Drive launched to build 600 entry-level homes in county

Sheboygan County Economic Development Corporation (SCEDC) Executive Director Brian Doudna formally announced the details of a three-phase Forward Fund entry-level single-family workhouse housing project in the city of Sheboygan Falls during presentation as part of a Finance and Personnel Committee meeting held Wednesday, June 1 at the Sheboygan Falls Municipal Building.

Doudna opened his presentation by outlining the three-phase Forward Fund single-family workforce housing development. 

“The SCEDC has been working hard on a countywide basis to address barriers and challenges for companies to grow in Sheboygan County,” Doudna said. “Cross-sector task forces and various studies have identified housing, childcare, and labor force skills training/development as top workforce challenges facing Sheboygan County families and employers. In analyzing these barriers, we have focused in establishing additional, affordable single-family housing as part of an ongoing countywide effort to recruit talent to seek employment at our area companies.

“Based on the findings from these studies and to address these barriers, the SCEDC created The Forward Fund, a community partnership to help move Sheboygan County forward,” he said. “Housing barrier solutions include a new community housing development model to support the construction of new affordable housing units. Over the past seven months, we have been able to raise $8 million through our Forward Fund to establish new single-family workforce housing throughout Sheboygan County. Sheboygan Falls has been selected as the first site as part our Forward Fund single-family workforce housing development plan, which includes the planned construction of 500 to 1,000 single-family housing units to be constructed at an affordable price point of no more than $225,000 per unit. We realize that right now, we are not fully addressing the needs of the Sheboygan County marketplace. We currently have 2,500 open full-time jobs in the county. We believe Sheboygan Falls offers the kind of lifestyle and environment that fits well with this initiative, as one of our county’s growing communities. That is why Sheboygan Falls was selected as the first community for our Forward Fund single-family workforce housing initiative.”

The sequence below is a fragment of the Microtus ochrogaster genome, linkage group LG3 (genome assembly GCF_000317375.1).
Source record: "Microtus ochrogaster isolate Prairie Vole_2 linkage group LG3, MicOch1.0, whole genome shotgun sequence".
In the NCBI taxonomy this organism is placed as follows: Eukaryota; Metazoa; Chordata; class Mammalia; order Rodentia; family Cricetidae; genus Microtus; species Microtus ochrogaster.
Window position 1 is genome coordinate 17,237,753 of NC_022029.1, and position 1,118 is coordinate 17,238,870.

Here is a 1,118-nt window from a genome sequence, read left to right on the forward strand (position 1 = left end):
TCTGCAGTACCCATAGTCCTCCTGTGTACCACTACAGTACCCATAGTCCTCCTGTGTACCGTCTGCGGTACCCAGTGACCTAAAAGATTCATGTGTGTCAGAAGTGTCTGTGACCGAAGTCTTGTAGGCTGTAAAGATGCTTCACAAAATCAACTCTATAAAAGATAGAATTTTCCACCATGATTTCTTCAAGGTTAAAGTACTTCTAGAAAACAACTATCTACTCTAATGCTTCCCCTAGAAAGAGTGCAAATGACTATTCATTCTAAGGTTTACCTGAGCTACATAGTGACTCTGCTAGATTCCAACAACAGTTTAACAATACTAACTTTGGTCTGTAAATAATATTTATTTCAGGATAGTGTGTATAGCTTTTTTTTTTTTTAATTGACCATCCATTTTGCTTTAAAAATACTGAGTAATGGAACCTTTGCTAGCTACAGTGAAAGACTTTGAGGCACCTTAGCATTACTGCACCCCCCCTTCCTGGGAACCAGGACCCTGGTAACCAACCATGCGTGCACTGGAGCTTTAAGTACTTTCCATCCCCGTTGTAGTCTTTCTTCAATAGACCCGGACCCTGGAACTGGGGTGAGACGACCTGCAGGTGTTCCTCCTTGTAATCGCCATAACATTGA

Doudna then described the location for the county’s first Forward Fund single-family workforce housing initiative. 

“We are looking at purchasing three lots occupying a total of 24.88 acres next to the current Kwik Trip location off of Main Street,” Doudna said. “The first lot will include at least 40 and up to 49 lots. The second lot would feature PUD [planned unit development], which at this point we are looking at developing into pocket neighborhoods or a walkable community designed to be pedestrian-friendly and safe. The third lot, which will also be zoned PUD could potentially be the site of a child care facility.

“At this point, the total estimated valuation of this three-lot development is $14.6 million,” he said. “The Forward Fund has received sizable contributions in the total amount of $8 million so far from Johnsonville, Kohler Company, Sargento and Masters Gallery. We are also looking at seeking an additional $2 million in ARPA (American Rescue Plan Act) funds for this project. The current housing market is experiencing rapid price and interest rate increases, exceeding the purchasing power of many working families. The Forward Fund will serve as a continual financial arm to support the development of entry-level homes.”

Doudna then provided additional detail on the phase 2 project for PUD-zoned lot 2. 

“As I mentioned, lot 2 intended to be developed as a pocket neighborhood,” Doudna said. “This will feature one main alley serving both sides of the development with a center courtyard for neighbors to interact.

“It would include a row houses, as well as  town homes, along with a walking trail, yard-park space and wetland-focus views,” he said. “Lot 2 would use a common entrance on the back side of the lot to maximize the native landscape, while providing a sense of community. Overall, we’ve designed this development to be a high-amenity area with a goal of maintaining quality.”